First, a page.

The IS 300 comes well equipped, with traction control, antilock brakes, side air bags, air conditioning, power locks and mirrors, auto-up windows, fog lights, a CD changer, a tilt wheel, a tool kit, and even a first aid kit. The obligatory cup holders are between the front seats; they're the L size, not XXL.


Ergonomically speaking, aside from the aforementioned shifter buttons and stick shift ball, everything else on the IS 300 was where it was supposed to be.


We think the IS 300 looks great. It's slightly wedge-shaped, with little styling cues apparently calculated to raise its cool quotient. Lexus seems to be hitting the mark, by the way, judging by the looks this car got from guys. We got so many looks in this car that, for a while, we suspected someone had taped a Jennifer Lopez poster to the door.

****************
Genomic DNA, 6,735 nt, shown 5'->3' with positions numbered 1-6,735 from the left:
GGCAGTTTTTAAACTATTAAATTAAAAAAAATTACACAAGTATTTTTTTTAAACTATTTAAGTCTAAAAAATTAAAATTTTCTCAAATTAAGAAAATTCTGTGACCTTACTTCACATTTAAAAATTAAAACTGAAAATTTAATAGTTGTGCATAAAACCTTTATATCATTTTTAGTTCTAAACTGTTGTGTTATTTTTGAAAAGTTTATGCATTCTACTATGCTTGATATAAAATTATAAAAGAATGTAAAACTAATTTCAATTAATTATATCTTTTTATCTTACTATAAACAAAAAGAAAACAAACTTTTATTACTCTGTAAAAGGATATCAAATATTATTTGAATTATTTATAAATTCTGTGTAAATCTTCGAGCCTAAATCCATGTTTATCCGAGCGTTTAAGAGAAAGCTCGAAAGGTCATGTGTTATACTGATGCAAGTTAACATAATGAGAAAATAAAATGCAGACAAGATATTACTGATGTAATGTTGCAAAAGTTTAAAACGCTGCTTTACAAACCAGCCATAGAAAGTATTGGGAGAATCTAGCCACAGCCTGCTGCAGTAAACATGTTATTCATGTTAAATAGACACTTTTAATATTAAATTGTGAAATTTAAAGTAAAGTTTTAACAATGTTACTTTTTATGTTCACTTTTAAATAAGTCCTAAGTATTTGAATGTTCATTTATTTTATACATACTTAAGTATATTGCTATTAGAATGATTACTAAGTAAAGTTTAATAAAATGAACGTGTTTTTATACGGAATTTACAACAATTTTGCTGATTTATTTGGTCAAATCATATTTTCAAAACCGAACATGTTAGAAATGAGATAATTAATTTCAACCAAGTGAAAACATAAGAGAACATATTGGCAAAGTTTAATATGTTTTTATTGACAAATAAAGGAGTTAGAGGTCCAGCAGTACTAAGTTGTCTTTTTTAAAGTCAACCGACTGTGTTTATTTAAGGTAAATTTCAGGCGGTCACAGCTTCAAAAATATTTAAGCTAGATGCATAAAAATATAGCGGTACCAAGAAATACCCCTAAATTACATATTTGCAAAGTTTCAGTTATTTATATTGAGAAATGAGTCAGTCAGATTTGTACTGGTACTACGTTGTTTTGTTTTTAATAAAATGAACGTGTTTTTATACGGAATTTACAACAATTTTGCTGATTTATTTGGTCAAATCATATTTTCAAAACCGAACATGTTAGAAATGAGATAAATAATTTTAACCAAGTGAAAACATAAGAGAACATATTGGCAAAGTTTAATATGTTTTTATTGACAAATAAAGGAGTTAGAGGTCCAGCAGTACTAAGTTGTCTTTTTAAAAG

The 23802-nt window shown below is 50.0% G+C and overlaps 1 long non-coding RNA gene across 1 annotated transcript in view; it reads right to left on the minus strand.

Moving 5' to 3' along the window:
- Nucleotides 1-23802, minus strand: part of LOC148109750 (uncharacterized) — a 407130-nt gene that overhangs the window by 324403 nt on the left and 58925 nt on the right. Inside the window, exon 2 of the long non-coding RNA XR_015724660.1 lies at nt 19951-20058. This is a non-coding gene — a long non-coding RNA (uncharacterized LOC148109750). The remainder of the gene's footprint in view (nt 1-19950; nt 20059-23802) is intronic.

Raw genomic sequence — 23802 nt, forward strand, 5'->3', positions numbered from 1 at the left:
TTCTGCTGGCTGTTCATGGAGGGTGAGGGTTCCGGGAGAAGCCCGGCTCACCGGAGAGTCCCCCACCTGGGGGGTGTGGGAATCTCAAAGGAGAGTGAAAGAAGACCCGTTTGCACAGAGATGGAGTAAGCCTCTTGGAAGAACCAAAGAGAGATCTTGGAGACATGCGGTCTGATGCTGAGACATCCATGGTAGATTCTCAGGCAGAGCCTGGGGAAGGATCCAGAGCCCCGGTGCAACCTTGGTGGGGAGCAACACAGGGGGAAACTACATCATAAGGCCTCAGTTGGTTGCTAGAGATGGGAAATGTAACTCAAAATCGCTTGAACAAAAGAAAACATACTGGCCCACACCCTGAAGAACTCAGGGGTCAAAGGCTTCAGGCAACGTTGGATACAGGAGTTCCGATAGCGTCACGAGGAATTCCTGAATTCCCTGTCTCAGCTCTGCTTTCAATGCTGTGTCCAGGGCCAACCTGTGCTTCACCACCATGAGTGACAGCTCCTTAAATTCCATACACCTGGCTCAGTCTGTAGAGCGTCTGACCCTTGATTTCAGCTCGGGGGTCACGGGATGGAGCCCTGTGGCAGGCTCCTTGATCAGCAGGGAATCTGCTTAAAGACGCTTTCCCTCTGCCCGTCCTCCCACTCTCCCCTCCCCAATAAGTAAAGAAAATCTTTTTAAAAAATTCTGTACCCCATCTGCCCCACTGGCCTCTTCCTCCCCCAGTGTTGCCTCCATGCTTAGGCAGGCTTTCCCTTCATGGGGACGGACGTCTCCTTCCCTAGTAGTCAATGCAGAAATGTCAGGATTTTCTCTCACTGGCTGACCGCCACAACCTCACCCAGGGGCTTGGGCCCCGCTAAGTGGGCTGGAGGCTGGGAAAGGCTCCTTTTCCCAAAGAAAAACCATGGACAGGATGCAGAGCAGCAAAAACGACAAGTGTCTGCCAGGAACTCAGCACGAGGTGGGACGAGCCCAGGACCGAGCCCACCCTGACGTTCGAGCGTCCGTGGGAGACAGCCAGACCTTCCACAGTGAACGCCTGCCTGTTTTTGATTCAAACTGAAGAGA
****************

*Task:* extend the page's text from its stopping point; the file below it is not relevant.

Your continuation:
On another styling note: Does it interest you to know that this is the only Lexus available in yellow? No? We didn't think so.


Lexus has an enviable reputation for reliability, and the IS 300 feels very well built. Like all Lexi, this car should prove to be exceptionally reliable.


The IS 300 is rear wheel drive, which has some wonderful benefits when it comes to service and maintenance. There's tons of room in the engine compartment, which will make service and maintenance a breeze. We would expect the IS300 to be very easy to service. In fact, we think the IS 300 harkens back to a bygone era, when cars were serviceable by their owners. There's enough room under the hood for you to work on this car yourself, if you want. Changing the oil, spark plugs, and air filter are all easy to do on the IS 300.

Overall comments

Anyone who's in the market for a youth-oriented sports sedan and has $30,000 or so to spend ought to take a look at the IS 300. Its advantages in this class are that it's got great reliability, courtesy of Toyota, plus a smooth, powerful engine, and some styling flash. It almost makes the BMW 3-Series look dowdy. If you've got the bucks, and want a car that not-that-many-other-people have, this IS 300 is a fun car to consider.